By Maria José Subiria
Twelve children from Clayton and Henry counties gathered at the National Museum of Commercial Aviation Wednesday, to share a common interest: their love of learning about, and reading about, aviation.
The Young Aviators Book Club, a reading club for children ages 7 to 12, meets the first Wednesday of the month, from 10 a.m., to 11:30 a.m., at the National Museum of Commercial Aviation, 5442 Frontage Road, Suite 102, in Forest Park.
According to Grant Wainscott, executive director of the museum, the club has seven sessions, and appeals most strongly to home-schooled children, although any child is eligible to attend. There is no cost for parents, who are members of the museum. Non-members can register their children for $10.
Currently, there is an open seat for one more child, Wainscott said. "It is incredible," said Wainscott, amazed at the turnout. "That is why we're here, to see the excitement in their eyes [from] something fun. The parents love it, because it is educational, and the kids love it, because it is fun."
The children sat at a round table and introduced themselves to one another. "My dad has a plane, so what the heck," 9-year-old Samantha Glover, from Stockbridge, told club members about why she decided to come for a second year.
"I just like reading, and I join a lot of book clubs," said 10-year-old Travis Stowe. "I like war planes."
"I just like reading about planes, helicopters and stuff," said 10-year-old Josh Kennerly.
" ... When you get in the air, you feel like a bird doing something you thought you could never do, and it is so cool," said Samantha Glover, about her attraction to airplanes, and the reading club.
The children were provided with a book that introduced them to the main parts of an airplane, and the "four forces" of flight.
When asked to explain what thrust does to an airplane, Daniel Blake, from College Park, said, "Thrust creates speed, so it can make the airplane fly."
"What creates speed?" asked Wainscott.
"Throttle control," said 8-year-old Amelia Wainscott, daughter of Grant Wainscott.
Wainscott looked at the children, and said he was blown away by their answers.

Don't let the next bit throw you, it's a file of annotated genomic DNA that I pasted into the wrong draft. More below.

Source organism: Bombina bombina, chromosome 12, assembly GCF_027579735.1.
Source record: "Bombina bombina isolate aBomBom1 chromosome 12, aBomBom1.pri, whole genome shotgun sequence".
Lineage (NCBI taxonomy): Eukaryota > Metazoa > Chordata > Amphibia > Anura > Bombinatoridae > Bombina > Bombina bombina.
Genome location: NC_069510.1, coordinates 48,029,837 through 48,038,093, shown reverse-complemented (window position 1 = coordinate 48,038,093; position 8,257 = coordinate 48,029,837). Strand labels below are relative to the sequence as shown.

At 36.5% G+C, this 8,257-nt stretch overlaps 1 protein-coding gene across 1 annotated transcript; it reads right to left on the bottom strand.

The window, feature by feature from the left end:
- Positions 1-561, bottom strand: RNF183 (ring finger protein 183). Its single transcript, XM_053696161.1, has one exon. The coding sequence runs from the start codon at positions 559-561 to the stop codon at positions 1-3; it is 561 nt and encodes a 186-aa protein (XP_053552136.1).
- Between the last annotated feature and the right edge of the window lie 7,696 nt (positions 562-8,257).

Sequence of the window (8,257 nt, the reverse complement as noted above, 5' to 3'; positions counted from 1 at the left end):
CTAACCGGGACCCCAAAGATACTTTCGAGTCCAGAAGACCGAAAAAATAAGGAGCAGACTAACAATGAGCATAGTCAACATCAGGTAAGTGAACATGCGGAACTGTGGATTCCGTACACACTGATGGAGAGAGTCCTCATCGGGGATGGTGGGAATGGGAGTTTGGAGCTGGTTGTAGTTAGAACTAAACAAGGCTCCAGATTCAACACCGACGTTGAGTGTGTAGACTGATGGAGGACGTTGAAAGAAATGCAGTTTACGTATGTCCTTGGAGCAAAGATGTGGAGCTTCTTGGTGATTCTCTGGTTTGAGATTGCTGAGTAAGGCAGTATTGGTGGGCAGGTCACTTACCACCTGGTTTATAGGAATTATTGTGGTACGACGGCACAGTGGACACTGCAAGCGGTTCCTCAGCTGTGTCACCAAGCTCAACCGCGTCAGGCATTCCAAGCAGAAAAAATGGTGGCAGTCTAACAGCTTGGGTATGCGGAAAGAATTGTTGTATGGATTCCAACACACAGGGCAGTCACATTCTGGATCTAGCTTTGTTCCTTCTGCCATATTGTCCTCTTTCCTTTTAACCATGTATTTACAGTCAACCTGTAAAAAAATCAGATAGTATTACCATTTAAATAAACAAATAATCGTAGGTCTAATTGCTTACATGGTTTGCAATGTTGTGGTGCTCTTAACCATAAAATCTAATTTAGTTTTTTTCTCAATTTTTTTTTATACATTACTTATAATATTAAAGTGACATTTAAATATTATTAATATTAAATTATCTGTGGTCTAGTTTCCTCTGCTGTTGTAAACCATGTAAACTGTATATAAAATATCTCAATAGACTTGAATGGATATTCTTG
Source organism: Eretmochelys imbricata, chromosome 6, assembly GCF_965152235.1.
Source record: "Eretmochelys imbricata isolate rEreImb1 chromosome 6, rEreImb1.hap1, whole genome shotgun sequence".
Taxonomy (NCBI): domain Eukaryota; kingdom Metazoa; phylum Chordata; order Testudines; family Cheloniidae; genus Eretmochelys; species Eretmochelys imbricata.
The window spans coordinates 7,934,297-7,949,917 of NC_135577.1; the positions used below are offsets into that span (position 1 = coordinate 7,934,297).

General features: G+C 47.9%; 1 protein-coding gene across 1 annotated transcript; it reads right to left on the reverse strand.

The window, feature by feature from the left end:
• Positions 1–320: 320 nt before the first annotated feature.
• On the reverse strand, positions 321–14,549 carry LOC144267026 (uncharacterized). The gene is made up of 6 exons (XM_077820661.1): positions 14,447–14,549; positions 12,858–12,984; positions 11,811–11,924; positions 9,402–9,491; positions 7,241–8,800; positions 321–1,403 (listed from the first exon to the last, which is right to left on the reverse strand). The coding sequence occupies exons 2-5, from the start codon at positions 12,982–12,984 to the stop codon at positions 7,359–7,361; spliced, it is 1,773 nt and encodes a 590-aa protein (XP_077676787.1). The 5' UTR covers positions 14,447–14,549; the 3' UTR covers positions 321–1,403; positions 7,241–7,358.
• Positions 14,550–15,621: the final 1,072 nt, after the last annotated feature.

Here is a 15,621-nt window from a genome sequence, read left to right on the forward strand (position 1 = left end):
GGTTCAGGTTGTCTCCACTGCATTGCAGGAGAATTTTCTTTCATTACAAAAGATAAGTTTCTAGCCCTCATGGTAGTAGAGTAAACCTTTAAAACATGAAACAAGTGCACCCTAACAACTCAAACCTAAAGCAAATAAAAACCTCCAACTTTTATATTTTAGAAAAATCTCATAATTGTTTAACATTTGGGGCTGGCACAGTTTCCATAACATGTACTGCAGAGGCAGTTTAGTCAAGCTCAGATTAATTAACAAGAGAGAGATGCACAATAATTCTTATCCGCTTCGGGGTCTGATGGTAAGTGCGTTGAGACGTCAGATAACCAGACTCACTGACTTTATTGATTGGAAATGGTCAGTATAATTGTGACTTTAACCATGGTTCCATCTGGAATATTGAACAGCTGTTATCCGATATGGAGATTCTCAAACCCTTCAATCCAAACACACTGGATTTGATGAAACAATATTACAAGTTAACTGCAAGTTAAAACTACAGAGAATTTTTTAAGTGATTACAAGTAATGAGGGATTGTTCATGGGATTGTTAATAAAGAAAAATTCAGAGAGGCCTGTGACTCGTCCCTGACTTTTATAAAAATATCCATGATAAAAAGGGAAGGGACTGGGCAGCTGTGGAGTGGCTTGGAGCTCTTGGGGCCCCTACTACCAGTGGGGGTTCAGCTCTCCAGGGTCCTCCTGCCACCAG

He said the children will read a series of seven books, entitled, "A Story of Flight."
Club members will also have an opportunity to stretch their reading skills, by reading an assigned bonus book each month.
After discussing the books for the month, the children are able to explore the museum. They venture into places such as the Young Aviators' Hangar, or fly an airplane using a simulator, or even try on a pilot's, or astronaut's uniform.
On, or about, Oct. 21, Wainscott said, the museum will welcome a new addition: a Martin 4-0-4 cockpit, that is 12 feet long, 8 feet wide and 7 feet in height. The cockpit was part of an Eastern Airlines airplane, that was owned by music icon Ray Charles, according to Wainscott.
The airplane was donated to the museum, by William Bradshaw, president and founder of Prop-Liners of America, Inc. Unfortunately the airplane was corroded, Wainscott said, and the cockpit was the only part that was salvaged.
Children will be able to go inside the cockpit, during club meetings, he explained.
Wainscott said he created the program, in order to provide home-schooled students with a chance to exprience a different cultural, educational and social environment. He said the museum plans to start a new book club in the spring, to give students, who attend traditional schools, a chance to participate at a more convenient time.
In addition, the museum is hopeful that it will be able to provide a day camp, for a week, during the summer, he said. The camp will be focused on providing the children with hands-on experience in the aviation industry, by visiting places such as the Delta Air Transport Heritage Museum, Clayton County Airport-Tara Field and Hartsfield-Jackson Atlanta International Airport.
"My family has been in aviation for 70 years," said Wainscott, about his strong interest in the industry. "My father was a commercial pilot, and my mother was a stewardess. I chose to be in international business, instead of aviation."
Although this is the museum's second year running the book club, children were able to experience its new, interim headquarters this week, which is approximately 6,000 square feet. In the future, Wainscott said, the museum is anticipated to be between 30,000 and 50,000 square feet. It will have a main campus, which will consist of several buildings. Currently, plans are to break ground on the new facility in 2012, he said.
"It will be a very big international draw for us [Clayton County], when the big facility is built," he added.